- Once the batter rises very well, almost double in quantity. You can make dosas immediately or keep it in the fridge for later use.
- Roast the channa dal and red chillies, shallots and garlic in a tablespoon oil. Then cool it and grind it a smooth paste. Keep aside.
- Boil the potatoes and peel the skin. Smash them well without any lumps.
- Heat a Kadai | Pan on medium high heat. Once hot, reduce the flame to medium; add the mustard seeds and allow it to splutter. Then add the curry leaves, slit green chillies, turmeric powder and onions.
- Sauté them until the onions turn translucent and then add the mashed potatoes. Add salt. Mix them well.
- Add water and allow it to evaporate. So that it becomes moist and soft and when you eat, it will not be very dry.
- Check for seasoning, if the chillies are not hot enough, add some red chili powder. Keep it on the flame for about 2 minutes and turn off the flame. Keep this aside.
- Take the required amount for that meal and keep the rest in refrigerator.
- Heat the tawa | griddle. Once it is hot, apply some oil and spread it. Ladle the dosa in the centre and spread it. Let it be thick and do not spread out very thin.
- Drizzle oil on the outer edges and cover this with a lid. In a minute, when the upper side becomes partially cooked, smear some chutney from the centre. Keep it in medium flame.
- Once the bottom side becomes brown, add the masala on the topside and fold it in half and take it off the tawa. Repeat the same for the rest of the dosas.
- While serving, add a dollop of butter inside the dosa and then fold it again and serve.
- While grinding the Urad dal, add very little water as required. Sprinkle them only to aid in grinding it smoothly.
- For Dosa, the rice batter should be a slightly coarse. If you touch, you will be able feel some fine granules and don’t grind it very coarse. This helps in giving the crispiness and keeps it from sticking to the pan.
- Mixing the batter is an art. Adding the right amount of salt and mixing it well helps it in fermenting easily.
- Usually we use our hand to mix the batter. The heat of the hand aids in fermentation. Don't hesitate to use your hands, it is the best cooking tool. Keep them clean before and after use.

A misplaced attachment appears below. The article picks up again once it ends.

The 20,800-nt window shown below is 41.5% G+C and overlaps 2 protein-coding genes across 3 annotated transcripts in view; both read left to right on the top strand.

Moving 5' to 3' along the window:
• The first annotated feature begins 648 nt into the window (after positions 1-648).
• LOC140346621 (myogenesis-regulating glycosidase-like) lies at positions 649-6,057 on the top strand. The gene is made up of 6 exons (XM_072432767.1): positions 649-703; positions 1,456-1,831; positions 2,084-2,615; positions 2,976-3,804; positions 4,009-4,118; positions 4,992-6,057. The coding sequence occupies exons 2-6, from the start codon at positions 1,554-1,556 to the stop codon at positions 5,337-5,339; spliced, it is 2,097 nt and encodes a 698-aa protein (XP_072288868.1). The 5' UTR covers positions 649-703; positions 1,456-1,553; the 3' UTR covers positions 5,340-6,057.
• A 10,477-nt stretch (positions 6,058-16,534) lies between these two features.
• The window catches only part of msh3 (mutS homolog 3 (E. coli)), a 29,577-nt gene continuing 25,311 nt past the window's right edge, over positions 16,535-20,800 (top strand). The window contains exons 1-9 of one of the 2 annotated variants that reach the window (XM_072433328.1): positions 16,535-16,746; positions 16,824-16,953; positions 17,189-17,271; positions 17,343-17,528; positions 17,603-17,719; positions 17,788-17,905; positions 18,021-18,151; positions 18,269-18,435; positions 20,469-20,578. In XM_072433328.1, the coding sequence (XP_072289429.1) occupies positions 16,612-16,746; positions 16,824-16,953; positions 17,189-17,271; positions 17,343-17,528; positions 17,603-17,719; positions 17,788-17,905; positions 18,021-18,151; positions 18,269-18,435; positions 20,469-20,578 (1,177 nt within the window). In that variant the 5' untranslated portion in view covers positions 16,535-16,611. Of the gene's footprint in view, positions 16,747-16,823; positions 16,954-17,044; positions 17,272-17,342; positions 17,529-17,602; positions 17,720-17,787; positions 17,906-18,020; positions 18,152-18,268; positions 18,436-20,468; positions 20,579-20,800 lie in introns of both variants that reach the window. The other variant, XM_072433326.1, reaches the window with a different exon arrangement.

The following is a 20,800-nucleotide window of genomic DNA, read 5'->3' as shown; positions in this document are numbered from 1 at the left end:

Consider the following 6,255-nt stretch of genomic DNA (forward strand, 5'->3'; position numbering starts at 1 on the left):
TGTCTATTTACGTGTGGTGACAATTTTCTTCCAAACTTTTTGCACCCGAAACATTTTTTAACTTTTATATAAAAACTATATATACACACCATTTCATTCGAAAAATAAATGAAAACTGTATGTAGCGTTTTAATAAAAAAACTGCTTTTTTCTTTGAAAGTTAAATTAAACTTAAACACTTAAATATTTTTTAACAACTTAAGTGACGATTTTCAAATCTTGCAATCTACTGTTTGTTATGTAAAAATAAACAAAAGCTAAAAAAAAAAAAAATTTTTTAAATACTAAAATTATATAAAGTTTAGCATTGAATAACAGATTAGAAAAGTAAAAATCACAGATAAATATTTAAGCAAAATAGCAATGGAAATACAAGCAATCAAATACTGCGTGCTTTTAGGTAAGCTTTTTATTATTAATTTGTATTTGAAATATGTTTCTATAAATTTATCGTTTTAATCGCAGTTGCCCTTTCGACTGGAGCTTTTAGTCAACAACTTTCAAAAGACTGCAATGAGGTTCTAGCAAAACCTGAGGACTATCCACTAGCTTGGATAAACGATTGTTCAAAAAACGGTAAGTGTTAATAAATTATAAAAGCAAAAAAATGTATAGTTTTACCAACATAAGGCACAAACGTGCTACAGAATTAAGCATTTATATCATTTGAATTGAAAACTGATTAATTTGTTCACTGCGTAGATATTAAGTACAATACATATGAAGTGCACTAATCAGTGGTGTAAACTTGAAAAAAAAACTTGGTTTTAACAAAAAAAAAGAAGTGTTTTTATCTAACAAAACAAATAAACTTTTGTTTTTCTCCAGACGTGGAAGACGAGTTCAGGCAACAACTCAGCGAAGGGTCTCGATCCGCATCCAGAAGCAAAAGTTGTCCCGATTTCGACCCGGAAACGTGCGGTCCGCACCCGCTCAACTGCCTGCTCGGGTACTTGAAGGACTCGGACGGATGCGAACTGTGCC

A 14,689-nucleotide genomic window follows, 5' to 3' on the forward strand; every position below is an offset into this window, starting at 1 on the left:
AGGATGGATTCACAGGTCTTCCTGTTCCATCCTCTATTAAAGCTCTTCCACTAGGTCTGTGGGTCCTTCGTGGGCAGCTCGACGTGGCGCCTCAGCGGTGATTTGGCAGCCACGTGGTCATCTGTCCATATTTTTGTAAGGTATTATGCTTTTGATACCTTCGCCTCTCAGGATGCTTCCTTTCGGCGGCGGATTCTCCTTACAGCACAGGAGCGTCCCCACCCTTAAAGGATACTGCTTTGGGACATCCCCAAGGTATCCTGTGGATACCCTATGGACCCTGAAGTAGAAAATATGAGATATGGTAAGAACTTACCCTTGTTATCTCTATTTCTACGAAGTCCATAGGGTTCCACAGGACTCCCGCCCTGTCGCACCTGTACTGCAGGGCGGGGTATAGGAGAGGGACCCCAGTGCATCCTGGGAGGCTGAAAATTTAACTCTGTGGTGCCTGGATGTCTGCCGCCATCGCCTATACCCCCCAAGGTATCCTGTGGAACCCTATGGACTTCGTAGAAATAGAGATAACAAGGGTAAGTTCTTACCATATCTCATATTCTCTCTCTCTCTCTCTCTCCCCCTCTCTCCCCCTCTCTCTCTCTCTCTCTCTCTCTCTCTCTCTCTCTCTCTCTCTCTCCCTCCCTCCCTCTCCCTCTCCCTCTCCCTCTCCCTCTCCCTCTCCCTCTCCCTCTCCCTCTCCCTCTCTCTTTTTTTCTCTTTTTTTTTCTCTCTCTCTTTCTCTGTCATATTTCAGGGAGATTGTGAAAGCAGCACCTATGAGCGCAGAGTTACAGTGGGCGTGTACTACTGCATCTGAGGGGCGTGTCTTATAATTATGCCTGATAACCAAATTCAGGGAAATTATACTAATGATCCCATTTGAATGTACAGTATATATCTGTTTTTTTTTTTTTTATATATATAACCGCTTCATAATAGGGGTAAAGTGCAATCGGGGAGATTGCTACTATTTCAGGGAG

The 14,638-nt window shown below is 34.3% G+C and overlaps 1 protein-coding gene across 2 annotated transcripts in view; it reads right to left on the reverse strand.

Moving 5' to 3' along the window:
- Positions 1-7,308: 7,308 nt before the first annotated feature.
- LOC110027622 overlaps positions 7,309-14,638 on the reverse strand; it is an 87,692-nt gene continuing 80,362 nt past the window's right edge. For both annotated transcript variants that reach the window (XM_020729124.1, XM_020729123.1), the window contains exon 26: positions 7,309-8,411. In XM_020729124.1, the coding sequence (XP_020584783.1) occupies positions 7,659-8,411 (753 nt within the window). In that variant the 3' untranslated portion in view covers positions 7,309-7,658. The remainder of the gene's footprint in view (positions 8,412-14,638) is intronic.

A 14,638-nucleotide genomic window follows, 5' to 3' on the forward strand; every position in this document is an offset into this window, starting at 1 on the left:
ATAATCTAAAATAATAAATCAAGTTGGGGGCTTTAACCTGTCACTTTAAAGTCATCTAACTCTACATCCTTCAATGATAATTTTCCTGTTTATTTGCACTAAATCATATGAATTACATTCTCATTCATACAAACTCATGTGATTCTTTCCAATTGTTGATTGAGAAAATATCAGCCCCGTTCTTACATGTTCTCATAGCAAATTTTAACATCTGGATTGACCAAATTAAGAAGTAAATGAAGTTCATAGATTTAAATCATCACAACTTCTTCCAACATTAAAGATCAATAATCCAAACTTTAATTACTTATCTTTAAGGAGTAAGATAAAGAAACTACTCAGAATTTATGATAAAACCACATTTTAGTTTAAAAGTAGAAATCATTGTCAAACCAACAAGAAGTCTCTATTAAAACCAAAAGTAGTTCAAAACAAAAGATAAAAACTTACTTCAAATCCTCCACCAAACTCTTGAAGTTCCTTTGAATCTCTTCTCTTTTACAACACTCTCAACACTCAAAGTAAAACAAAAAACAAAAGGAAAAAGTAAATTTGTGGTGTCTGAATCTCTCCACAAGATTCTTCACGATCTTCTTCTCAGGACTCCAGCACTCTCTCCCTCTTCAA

- Don't use this batter for making idlis.
Calories mentioned are approximate and use them as guidelines. The above mentioned calory value is for single dosa.
Suma Gandlur says
I can't imagine how our mothers managed to make the batter on a regular basis pre-grinder era!! Whenever we go to Sarvana Bhavan here on Lexington Ave, I always order masala dosa. I never get tired of it. Mysore Masala Dosa came out perfect!
Archana Potdar says
Nisha your clicks are making me drool and drool. I wish I can at dosa now.
Pavani N says
Perfect dosas and the clicks are too tempting as well.
Looks so yum! and I guess how many ever times I look at a dosa, the feeling is always the same, want to grab it right away..:)..lovely pictures Nisha..
Harini-Jaya R says
Cannot think of anything else if there is dosa batter in the fridge 🙂 Love the pictures here..
Jayanthi Padmanabhan says
my all time favourite tiffen. looks great
Nalini's Kitchen says
Perfectly made Mysore masala dosa,feel like grabbing it...Nicely captured Nisha.
Gayathri Kumar says
Perfect looking dosas. Makes me so nostalgic...
Nivedhanams Sowmya says
lovely written post!!! enjoyed reading about your childhood memories!! and the dosa looks awesome..
Varadas Kitchen says
Your memories of dosa from your childhood are very vividly described. Enjoyed reading it. The dosas look great. The pictures are great too.
Priya Suresh says
Hard to resist to this beautiful masala dosa, its been a while i had it..Very tempting.
vaishali sabnani says
Beautiful clicks Nisha!..trust me I feel like picking that beautiful dosa from the screen...and love is sharing..I too remember dad helping mom with various things:))